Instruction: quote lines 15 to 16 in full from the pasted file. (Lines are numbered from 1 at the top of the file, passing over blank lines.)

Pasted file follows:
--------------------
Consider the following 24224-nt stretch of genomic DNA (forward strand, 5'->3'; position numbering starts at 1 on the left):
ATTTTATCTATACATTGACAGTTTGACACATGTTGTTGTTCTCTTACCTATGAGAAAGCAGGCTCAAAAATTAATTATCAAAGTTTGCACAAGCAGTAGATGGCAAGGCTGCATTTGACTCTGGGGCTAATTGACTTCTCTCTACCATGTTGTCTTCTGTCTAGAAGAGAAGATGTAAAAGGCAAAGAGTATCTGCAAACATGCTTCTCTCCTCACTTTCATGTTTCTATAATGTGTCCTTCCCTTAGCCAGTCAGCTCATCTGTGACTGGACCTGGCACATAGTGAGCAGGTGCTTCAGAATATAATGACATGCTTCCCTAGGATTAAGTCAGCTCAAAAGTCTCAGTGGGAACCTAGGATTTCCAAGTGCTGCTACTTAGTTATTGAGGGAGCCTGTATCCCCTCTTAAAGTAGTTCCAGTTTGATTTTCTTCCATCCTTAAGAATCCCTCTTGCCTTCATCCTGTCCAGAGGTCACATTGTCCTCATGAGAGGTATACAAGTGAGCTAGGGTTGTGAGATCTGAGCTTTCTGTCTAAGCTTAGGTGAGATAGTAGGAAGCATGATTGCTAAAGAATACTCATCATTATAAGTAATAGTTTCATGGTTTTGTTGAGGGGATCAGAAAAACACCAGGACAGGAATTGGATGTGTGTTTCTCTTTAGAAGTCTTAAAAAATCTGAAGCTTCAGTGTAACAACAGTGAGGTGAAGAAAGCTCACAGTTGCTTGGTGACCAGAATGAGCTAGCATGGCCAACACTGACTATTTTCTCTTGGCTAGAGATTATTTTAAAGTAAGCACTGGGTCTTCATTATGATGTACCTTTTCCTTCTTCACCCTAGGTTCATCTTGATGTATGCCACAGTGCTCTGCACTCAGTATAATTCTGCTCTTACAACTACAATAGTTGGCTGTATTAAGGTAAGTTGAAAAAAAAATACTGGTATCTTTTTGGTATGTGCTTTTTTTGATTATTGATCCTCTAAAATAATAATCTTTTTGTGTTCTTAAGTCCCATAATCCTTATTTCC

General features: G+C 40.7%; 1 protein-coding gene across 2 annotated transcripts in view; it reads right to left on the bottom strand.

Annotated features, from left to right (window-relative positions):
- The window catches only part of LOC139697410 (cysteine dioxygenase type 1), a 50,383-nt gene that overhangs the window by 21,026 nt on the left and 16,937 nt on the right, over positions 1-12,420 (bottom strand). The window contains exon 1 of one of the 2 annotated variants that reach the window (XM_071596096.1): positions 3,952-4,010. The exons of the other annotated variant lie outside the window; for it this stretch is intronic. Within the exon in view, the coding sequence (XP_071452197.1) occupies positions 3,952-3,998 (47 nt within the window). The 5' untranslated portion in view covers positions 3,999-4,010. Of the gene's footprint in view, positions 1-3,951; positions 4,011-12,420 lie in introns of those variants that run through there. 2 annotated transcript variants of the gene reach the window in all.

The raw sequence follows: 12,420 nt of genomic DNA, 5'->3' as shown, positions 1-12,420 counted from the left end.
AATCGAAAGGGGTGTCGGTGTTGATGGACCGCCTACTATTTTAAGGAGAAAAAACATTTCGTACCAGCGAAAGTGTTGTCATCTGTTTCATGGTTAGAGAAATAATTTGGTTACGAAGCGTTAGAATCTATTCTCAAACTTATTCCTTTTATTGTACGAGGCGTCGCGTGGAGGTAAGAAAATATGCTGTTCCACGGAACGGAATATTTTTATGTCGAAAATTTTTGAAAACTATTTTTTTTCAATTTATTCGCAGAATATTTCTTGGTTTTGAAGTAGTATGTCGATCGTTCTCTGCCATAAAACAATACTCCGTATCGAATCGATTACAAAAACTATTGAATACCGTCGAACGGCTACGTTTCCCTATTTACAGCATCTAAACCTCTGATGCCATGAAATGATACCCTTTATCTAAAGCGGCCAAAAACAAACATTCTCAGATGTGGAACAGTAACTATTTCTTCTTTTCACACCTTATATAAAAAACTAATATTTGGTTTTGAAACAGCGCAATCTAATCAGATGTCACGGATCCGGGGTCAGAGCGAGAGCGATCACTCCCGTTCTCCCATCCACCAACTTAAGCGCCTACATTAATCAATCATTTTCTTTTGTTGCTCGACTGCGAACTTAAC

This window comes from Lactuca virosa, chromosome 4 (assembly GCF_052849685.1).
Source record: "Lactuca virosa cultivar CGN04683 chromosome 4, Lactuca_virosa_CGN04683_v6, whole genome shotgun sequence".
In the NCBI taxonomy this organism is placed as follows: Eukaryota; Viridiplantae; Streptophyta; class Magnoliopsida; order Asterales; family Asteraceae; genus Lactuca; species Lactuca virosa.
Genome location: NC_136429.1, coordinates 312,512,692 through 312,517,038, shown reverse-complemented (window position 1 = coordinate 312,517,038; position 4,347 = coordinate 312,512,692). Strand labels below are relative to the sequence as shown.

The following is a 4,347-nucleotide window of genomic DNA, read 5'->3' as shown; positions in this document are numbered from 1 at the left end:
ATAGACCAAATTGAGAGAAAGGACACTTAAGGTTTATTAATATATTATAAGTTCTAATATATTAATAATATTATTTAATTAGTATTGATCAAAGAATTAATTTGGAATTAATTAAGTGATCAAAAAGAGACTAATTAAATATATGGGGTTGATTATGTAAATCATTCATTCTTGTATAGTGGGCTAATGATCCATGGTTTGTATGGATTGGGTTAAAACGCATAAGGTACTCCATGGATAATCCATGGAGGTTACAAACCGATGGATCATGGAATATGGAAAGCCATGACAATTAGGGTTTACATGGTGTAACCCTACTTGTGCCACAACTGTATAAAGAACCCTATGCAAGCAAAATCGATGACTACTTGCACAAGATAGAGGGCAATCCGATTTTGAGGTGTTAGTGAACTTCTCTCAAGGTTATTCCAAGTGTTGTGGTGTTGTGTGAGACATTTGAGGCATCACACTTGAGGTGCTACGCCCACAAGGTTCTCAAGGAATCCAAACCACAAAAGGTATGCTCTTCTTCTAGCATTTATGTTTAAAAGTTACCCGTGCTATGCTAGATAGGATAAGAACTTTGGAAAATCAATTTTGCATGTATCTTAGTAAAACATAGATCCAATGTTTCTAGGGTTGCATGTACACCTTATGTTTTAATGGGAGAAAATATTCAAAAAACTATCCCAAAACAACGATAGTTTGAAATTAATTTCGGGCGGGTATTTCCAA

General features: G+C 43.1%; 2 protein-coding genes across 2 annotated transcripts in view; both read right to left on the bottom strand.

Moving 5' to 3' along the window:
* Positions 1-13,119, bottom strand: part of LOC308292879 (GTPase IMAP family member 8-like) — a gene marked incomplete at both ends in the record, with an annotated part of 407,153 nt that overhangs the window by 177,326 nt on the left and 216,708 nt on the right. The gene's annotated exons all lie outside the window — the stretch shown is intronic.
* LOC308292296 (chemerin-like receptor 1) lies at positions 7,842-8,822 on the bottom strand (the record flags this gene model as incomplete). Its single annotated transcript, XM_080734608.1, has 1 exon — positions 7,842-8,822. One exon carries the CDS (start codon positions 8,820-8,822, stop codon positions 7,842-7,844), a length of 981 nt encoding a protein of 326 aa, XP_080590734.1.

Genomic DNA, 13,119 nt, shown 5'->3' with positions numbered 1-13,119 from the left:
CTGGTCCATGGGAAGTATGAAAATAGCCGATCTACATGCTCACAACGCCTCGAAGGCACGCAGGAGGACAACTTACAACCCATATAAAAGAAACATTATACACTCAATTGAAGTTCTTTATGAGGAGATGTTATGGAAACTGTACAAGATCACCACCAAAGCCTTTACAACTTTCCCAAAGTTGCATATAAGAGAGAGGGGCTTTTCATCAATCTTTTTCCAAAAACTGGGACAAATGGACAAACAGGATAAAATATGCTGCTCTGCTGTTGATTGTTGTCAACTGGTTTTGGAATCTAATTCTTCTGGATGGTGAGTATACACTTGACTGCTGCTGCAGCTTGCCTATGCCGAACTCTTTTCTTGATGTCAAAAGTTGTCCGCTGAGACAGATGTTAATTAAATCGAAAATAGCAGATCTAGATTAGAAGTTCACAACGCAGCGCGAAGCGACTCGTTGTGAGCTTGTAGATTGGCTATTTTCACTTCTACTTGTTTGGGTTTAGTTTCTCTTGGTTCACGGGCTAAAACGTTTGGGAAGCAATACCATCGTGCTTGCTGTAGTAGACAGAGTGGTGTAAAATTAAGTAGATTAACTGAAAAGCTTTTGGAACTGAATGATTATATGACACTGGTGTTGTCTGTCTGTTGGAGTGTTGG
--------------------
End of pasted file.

Moving 5' to 3' along the window:
* Positions 1-13,119, bottom strand: part of LOC308292879 (GTPase IMAP family member 8-like) — a gene marked incomplete at both ends in the record, with an annotated part of 407,153 nt that overhangs the window by 177,326 nt on the left and 216,708 nt on the right. The gene's annotated exons all lie outside the window — the stretch shown is intronic.